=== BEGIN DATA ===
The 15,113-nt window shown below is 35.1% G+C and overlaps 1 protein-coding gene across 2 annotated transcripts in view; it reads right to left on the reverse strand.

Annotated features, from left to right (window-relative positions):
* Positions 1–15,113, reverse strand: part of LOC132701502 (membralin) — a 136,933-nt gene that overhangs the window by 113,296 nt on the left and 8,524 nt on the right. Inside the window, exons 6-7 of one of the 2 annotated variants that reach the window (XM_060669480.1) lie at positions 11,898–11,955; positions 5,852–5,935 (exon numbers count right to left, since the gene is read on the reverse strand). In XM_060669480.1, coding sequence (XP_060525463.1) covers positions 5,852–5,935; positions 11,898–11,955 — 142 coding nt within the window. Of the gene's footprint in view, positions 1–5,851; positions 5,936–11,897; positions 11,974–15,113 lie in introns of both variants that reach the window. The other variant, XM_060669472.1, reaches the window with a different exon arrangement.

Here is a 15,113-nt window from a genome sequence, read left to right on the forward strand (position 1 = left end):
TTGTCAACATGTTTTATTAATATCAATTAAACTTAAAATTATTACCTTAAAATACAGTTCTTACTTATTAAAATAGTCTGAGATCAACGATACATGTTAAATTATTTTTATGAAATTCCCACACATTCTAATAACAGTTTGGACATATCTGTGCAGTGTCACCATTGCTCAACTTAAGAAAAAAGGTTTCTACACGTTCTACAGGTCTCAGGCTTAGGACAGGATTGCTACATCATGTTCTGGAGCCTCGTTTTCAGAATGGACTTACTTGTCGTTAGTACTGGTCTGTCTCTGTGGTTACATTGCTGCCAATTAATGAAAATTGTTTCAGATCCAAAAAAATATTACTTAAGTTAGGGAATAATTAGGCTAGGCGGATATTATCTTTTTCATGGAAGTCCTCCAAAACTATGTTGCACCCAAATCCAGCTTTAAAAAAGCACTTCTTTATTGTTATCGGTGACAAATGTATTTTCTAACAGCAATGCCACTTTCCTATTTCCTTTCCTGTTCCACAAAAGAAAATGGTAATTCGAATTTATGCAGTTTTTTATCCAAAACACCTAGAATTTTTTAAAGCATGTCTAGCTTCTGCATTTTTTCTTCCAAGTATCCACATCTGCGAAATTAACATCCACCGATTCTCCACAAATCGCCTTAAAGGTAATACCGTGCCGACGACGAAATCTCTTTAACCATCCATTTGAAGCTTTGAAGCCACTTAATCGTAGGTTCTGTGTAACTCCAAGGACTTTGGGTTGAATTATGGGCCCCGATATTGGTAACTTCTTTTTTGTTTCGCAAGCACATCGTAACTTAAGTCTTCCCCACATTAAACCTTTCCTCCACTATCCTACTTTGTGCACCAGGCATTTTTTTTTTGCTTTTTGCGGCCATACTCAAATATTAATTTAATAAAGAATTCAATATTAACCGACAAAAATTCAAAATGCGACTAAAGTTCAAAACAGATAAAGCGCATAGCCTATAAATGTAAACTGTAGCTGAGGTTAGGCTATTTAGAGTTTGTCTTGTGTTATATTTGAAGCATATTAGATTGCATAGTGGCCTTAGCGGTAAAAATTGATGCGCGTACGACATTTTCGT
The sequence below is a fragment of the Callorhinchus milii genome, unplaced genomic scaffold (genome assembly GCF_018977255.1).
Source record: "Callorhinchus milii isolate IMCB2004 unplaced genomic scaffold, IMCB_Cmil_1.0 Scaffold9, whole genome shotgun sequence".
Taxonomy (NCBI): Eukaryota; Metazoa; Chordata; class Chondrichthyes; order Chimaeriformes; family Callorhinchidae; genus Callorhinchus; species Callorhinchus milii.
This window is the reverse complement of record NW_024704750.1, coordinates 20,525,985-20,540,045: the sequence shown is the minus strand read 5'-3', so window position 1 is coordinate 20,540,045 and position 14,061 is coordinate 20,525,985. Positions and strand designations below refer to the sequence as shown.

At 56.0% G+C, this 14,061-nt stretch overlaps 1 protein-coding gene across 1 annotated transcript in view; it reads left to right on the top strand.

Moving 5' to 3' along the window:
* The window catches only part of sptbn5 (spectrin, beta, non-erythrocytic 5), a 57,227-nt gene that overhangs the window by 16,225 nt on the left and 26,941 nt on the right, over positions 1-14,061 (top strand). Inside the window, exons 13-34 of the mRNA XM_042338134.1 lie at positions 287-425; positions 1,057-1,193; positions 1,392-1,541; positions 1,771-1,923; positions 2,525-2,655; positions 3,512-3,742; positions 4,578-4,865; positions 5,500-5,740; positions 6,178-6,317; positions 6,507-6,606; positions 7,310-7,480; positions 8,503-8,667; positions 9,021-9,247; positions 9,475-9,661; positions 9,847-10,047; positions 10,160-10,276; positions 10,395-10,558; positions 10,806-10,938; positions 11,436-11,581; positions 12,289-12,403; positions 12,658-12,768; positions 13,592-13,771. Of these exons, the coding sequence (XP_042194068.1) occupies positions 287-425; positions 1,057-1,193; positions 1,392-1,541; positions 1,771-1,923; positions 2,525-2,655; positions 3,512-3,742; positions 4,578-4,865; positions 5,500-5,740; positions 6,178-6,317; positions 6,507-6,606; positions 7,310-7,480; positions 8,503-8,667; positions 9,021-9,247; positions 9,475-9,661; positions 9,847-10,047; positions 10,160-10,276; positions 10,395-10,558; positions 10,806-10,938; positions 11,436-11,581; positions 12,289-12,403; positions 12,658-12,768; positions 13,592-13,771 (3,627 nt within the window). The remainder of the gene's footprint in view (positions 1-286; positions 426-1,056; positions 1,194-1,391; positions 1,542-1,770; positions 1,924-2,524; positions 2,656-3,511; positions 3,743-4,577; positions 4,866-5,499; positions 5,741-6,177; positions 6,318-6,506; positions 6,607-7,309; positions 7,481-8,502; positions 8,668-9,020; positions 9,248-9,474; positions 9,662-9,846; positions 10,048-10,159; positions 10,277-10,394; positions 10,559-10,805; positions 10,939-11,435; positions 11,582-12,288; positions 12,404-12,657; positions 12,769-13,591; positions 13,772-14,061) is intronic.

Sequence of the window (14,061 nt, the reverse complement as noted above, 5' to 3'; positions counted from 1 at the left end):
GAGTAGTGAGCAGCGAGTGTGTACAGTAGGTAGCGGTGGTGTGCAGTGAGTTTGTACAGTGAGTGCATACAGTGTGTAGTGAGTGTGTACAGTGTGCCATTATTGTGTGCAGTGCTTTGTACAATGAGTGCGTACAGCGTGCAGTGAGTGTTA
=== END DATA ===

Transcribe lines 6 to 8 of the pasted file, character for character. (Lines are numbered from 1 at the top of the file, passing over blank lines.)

The sequence below is a fragment of the Callorhinchus milii genome, unplaced genomic scaffold (genome assembly GCF_018977255.1).
Source record: "Callorhinchus milii isolate IMCB2004 unplaced genomic scaffold, IMCB_Cmil_1.0 Scaffold9, whole genome shotgun sequence".
Taxonomy (NCBI): Eukaryota; Metazoa; Chordata; class Chondrichthyes; order Chimaeriformes; family Callorhinchidae; genus Callorhinchus; species Callorhinchus milii.